[MUD-Dev] Learning

Travis S Casey casey at nu.cs.fsu.edu
Thu Jun 5 09:35:57 New Zealand Standard Time 1997


On Wed, 4 Jun 1997, Jamie Norrish wrote:

> > If I locked a fully developed person with reasonable coordination in
> > a room with three balls, they will not be able to juggle those balls
> > with any amount proficiency without any outside intervention. In
> > fact, a clean subject--someone who knows nothing of juggling at
> > all--could probably spend a lifetime in that room without figuring
> > it out.
> 
> Hmm, you're on shaky ground there, because you've introduced the
> concept of knowledge of *ideas*. If someone knew that juggling
> existed, they would most likely learn to juggle in a very finite time.
> 
> I think it can be assumed in most cases that the characters know much
> of what is done in the world around them - a position from which they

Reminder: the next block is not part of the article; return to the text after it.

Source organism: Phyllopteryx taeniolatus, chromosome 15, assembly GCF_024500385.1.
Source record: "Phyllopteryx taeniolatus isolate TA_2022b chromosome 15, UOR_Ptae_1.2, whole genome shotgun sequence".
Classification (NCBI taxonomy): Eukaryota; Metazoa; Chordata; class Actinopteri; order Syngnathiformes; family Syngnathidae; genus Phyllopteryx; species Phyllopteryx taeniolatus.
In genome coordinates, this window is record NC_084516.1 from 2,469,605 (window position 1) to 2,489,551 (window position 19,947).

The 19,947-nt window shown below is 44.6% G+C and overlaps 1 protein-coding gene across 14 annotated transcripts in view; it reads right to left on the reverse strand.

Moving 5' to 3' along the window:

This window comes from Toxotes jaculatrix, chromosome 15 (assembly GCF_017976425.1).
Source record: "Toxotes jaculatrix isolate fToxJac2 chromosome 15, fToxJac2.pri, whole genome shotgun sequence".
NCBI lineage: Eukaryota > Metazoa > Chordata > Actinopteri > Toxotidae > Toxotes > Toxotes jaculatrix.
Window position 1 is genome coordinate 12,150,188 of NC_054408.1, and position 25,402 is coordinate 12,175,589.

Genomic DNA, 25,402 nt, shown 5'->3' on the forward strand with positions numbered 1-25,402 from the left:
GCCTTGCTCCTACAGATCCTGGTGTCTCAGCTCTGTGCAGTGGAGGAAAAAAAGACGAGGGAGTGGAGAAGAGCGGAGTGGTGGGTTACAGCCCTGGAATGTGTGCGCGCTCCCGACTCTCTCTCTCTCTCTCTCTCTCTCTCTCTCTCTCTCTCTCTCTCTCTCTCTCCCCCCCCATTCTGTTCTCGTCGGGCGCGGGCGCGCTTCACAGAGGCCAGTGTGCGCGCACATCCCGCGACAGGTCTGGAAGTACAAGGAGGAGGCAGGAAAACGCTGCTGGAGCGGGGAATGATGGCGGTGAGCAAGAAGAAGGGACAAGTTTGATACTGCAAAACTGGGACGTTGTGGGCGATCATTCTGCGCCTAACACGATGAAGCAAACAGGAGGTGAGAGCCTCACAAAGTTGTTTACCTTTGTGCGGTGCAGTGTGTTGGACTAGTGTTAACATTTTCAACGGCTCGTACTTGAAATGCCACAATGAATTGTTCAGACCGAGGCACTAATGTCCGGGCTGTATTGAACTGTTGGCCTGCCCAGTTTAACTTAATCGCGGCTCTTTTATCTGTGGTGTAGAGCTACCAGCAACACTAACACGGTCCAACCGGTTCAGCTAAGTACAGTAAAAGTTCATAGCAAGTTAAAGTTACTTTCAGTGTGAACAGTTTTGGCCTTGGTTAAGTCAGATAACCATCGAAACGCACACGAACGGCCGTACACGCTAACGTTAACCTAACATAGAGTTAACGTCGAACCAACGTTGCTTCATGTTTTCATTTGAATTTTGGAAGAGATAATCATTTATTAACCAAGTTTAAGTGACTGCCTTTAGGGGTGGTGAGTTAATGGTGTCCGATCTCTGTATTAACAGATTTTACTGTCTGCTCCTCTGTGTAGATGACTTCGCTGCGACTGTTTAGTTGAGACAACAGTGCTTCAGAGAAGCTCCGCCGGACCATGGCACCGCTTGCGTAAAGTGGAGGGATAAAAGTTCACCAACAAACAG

> are able to learn from doing.

Most definitely.  I taught myself to juggle with no help from any 
teacher or book -- merely by throwing balls in the air until I got
fairly good at it.  As it turned out, I learned to juggle three
balls the hard way first; it wasn't until I met someone who juggled
with a circus that I found out that most people start by learning
the cascade rather than the shower (throwing the balls so they 
cross instead of keeping them going in an oval.)

Further, the idea that it's impossible to learn something without
a teacher, a book, or having seen/heard of it being done makes no
sense.  How did the first touch-typists learn?  There weren't
any teachers or books, and no one else had ever touch-typed before,
so they couldn't have seen someone else do it...  Similarly, how
did the inventors of the sword learn swordplay?  How did the 
makers of the first automobiles learn to drive?  

IMHO, there should be at least three learning speeds:

 - self-teaching, without any aids
 - self-teaching, with aids (e.g., books)
 - learning from a teacher

Of course, in a realistic model, each of these would be overlapping
ranges of speed -- it's possible for a bad book or teacher to actually
slow you down.
--
       |\      _,,,---,,_        Travis S. Casey  <casey at cs.fsu.edu>
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